6 January 2018

What is the Financial Resolution and Deposit Insurance Bill 2017

What is the Financial Resolution and Deposit Insurance Bill 2017
The FRDI Bill seeks to decrease the time and costs involved in resolving distressed financial entities
The Union Cabinet, chaired by Prime Minister Narendra Modi, has approved the Financial Resolution and Deposit Insurance (FRDI) Bill, 2017 to be introduced in the Parliament. This Bill is similar to the Insolvency and Bankruptcy Code, 2016, which was enacted last year in May. Both of these are about issues that can arise when companies go bankrupt or insolvent, except that this Bill deals only with the companies that are in the financial sector. The insolvency code Act deals with companies in all other sectors. The FRDI will provide a comprehensive resolution framework to deal with bankruptcy situations in financial sector entities such as banks and insurance companies. Let’s read more about the Bill.
In his 2016-17 budget speech, Union finance minister Arun Jaitley said, “A systemic vacuum exists with regard to bankruptcy situations in financial firms. A comprehensive Code on Resolution of Financial Firms will be introduced as a Bill in the Parliament during 2016-17.” Following the announcement, on 15 March 2016, a committee was set up under the chairmanship of Ajay Tyagi, additional secretary, Department of Economic Affairs, Ministry of Finance, to draft and submit the Bill. The committee also had representatives of the financial sector regulatory authorities and the Deposit Insurance and Credit Guarantee Corporation.
The committee submitted its report and based it the draft FRDI Bill was drawn up. The finance ministry sought comments on the Bill till 31 October 2016 and after consideration of the suggestions, the Union Cabinet approved it to introduce it in the Parliament.
What the Bill offers
According to the finance ministry, FRDI Bill, 2017 seeks to protect customers of financial service providers in times of financial distress.
It also aims to inculcate discipline among financial service providers in the event of financial crises, by limiting the use of public money to bail out distressed entities.
The Bill would help in maintaining financial stability in the economy by ensuring adequate preventive measures, while at the same time providing the necessary instruments for dealing with crisis events.
The Bill aims to strengthen and streamline the current framework of deposit insurance for the benefit of retail depositors.
Further, it seeks to decrease the time and costs involved in resolving distressed financial entities.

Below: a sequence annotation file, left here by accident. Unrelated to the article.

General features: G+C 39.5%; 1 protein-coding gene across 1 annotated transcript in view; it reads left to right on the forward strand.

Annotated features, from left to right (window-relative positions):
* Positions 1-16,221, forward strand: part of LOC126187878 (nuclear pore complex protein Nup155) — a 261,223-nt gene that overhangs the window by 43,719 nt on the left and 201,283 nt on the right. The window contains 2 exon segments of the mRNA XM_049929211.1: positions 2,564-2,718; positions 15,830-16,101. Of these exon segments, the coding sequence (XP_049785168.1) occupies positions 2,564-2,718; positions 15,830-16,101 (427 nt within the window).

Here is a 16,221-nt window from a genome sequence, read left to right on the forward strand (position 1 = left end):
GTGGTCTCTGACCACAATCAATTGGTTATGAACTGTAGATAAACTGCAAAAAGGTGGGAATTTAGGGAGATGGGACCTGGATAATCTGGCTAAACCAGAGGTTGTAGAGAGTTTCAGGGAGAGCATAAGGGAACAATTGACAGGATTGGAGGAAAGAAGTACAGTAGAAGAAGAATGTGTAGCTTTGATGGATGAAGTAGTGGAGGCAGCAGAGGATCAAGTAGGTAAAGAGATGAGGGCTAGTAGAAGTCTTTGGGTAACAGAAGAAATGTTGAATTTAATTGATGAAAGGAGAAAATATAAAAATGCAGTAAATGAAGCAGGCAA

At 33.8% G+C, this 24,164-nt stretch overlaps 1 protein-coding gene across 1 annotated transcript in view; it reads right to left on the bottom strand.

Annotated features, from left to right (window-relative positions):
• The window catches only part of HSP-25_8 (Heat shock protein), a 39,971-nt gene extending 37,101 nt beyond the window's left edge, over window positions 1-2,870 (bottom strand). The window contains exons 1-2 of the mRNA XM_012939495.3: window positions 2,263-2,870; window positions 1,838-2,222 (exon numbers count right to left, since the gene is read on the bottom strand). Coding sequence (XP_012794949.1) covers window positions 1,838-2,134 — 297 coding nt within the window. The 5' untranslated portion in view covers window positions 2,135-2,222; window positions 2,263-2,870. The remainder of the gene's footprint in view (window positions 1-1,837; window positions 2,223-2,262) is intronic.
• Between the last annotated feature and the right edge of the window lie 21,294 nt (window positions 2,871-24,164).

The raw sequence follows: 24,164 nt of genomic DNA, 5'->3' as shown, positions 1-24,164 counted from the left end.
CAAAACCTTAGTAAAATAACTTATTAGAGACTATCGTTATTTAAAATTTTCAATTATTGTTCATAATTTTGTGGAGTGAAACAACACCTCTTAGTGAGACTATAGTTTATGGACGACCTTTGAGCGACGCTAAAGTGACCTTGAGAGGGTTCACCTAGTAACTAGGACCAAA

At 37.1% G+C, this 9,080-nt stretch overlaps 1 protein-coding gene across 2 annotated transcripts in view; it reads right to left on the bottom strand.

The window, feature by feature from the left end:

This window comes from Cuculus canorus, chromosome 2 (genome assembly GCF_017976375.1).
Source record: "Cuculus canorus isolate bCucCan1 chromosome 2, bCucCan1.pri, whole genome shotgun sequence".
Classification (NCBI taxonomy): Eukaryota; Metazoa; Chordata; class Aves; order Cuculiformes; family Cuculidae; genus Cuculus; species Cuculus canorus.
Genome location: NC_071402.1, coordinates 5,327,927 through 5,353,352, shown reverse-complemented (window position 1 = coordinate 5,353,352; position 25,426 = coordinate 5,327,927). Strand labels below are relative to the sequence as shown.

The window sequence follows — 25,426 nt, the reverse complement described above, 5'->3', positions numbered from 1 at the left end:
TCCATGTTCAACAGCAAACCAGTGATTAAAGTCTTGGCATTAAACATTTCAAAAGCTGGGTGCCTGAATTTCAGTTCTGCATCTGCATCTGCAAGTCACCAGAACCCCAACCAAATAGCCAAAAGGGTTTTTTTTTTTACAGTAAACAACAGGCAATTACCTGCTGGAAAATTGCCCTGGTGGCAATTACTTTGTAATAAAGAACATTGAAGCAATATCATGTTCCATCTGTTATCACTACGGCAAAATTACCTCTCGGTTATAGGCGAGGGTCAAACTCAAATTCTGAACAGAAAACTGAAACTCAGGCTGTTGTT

Once enacted, a resolution corporation will be setup to strengthen the stability and resilience of the entities in the financial sector.
What the Bill seeks to do
The FRDI Bill is part of a larger, more comprehensive approach by the Centre towards systematic resolution of all financial firms — banks, insurance companies and other financial intermediaries. The Bill comes together with the Insolvency and Bankruptcy Code to spell out the procedure for the winding up or revival of an ailing company.
The need for a specific regulation rose following the 2008 financial crisis, which witnessed a large number of high-profile bankruptcies. With the Centre also actively encouraging people to engage more with the banking sector — both through schemes like Jan Dhan Yojana and moves like demonetisation — it becomes critical to protect savers and those joining the formal economy in case a bank or insurance firm starts failing.
The Bill’s main provisions
The Bill provides for the setting up of a Resolution Corporation — to replace the existing Deposit Insurance and Credit Guarantee Corporation — which will be tasked with monitoring financial firms, anticipating their risk of failure, taking corrective action and resolving them in case of failure. The corporation is also tasked with providing deposit insurance up to a certain limit yet to be specified, in the event of a bank failure.
The Corporation will also be tasked with classifying financial firms on their risk of failure — low, moderate, material, imminent, or critical. It will take over the management of a company once it is deemed critical.
Concerns abound
Among other tools, the FRDI Bill also empowers the Corporation to bail-in the company. While a bail-out is the use of public funds to inject capital into an ailing company, a bail-in involves the use of depositors’ funds to achieve those ends. This can be done either by cancelling the bank’s liabilities, or converting them into other forms, such as equity.
This has caused a lot of concern among depositors who are worried they may lose their hard-earned money deposited with banks. However, the fact is that the risk is no more or no less than it ever was. The Deposit Insurance and Credit Guarantee Corporation provides deposit insurance of up to ₹1 lakh. The rest is forfeited in the event of a bank failure. The FRDI Bill has not specified the insured amount yet, but it is unlikely to be lower than that amount, as the limit was set way back in 1993.

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